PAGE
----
On the Channel: David Gordon Green on A Day with the Boys By Hillary Weston
Something Wild: Last Chances By Sheila O’Malley
Dark Passages: The Devil in the Details By Imogen Sara Smith
Fists in the Pocket, a gasp-inducing, mouth-frothing, black-comic attack on bourgeois values, is remembered first and foremost as a shocking debut from director Marco Bellocchio. But it gave its star, Lou Castel, a memorable entrance of his own: he literally falls into frame from above. He has leapt from a tree, and he establishes, in just one second of screen time, his antihero Alessandro’s physicality, unpredictability, and primitiveness. And he’ll go on to add a few more characteristics to that list—spitefulness, neuroticism, rage, haughtiness, and murderousness, to name just a few.
Castel’s is one of those performances that not only enhances a film but defines it. The tale of a decrepit formerly wealthy family in Northern Italy—whose mother is ill and blind and whose four siblings are little more than squabbling adult infants unable to assimilate into the outside world—is dominated by Castel, whose Alessandro is the clan’s rampaging id. Obsessed with his beautiful sister, Giulia (Paola Pitagora), and resentful of his handsome, comparatively functional brother Augusto (Marino Masé), Alessandro occupies the lowest spot on the domestic totem pole, subordinate even to the fourth sibling, the barely verbal Leone (Pierluigi Troglio), who at least has no expectations to live up to. Epileptic, sexually frustrated, and with no prospects other than a bizarre desire to raise chinchillas, Alessandro acts out in increasingly violent ways, and Fists in the Pocket charts his single-minded pursuit to literally destroy (and liberate himself from) what’s left of his family.
The role required an actor who could embody Alessandro’s extreme and vile behavior without making the audience turn away from the screen. Initially, Bellocchio and his producers wanted to cast the young pop singer Gianni Morandi in the part, as a shortcut to creating identification with the character, but Morandi’s agents (and family, the story goes) advised him against starring in something so potentially explosive. Ultimately, an unknown was cast. Born Ulv Quarzéll to Irish-Swedish parents in Bogotá, Colombia, Castel had recently moved to Italy. He had never acted in a major role; he wasn’t even entirely convinced he wanted to pursue acting as a vocation. Yet his audition clinched it for Bellocchio—there was so much dramatic tension in the script that, while Castel was reading his lines, he couldn’t control his fits of laughter.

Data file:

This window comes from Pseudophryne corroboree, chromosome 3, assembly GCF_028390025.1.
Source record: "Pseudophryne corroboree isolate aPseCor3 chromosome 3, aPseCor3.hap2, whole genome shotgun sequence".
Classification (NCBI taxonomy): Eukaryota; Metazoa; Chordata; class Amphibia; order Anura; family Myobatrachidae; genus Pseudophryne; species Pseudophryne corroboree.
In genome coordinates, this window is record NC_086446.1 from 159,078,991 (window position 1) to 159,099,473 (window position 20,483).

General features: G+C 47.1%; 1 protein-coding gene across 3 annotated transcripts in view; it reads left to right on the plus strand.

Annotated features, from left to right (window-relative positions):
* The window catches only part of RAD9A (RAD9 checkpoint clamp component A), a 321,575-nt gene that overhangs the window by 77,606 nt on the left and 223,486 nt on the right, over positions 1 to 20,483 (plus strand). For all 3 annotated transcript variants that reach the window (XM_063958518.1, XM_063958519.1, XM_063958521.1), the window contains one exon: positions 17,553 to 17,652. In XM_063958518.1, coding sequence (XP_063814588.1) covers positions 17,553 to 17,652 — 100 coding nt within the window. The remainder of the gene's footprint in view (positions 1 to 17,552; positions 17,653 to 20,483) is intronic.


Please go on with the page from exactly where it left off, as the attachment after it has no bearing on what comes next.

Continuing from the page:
Such irrepressiblity became a signature trait of Alessandro’s; many of his scenes, even and especially those comprising somber conversations, are punctuated by his braying. His performance is one of exquisite coil and release. He’s a monster, but a delicate one, with an arsenal of hypnotic gestures. He both lumbers and, in moments of balletic grace, glides around the family’s cavernous mausoleum of a house. He huffs, puffs, and hisses; rolls around like a cat in heat; variously plays footsie with his sister under the table and slaps her across the face during family meals (the dinner-table scenes are portraits of domesticity every bit as perverse as those in The Texas Chainsaw Massacre); viciously taunts his blind mother and then, at her funeral, casually puts his feet up on her coffin.
With his intense, feline gaze and profoundly internal performance, Castel makes all this bizarre behavior seem like the natural effusions of a tormented mind rather than a screenplay’s contrivances. One reason may be that he improvised so many of Alessandro’s gestural mannerisms, notably in the film’s famous climax, when Alessandro combusts before our eyes in a spasm of epic proportions set to the “Sempre Libera” aria from Verdi’s La traviata. Twitching like a fish out of water, Castel completely lets himself go (“I had some whiskey, of course,” he admitted in a 2005 interview), and the result is gorgeous, terrifying, operatic lunacy.
The director Bernardo Bertolucci once said that Castel in this film reminded him of “a young Marlon Brando . . . always ready to explode.” The following scene—in which Alessandro amuses himself by making up hideously violent headlines (including a story about matricide) while reading the newspaper aloud to his mother—perfectly illustrates the aptness of Bertolucci’s comparison: Castel’s performance has a Brando-esque lazy yet aggressive physicality and suggestion of a kind of internal scream that brings the character most vividly to life.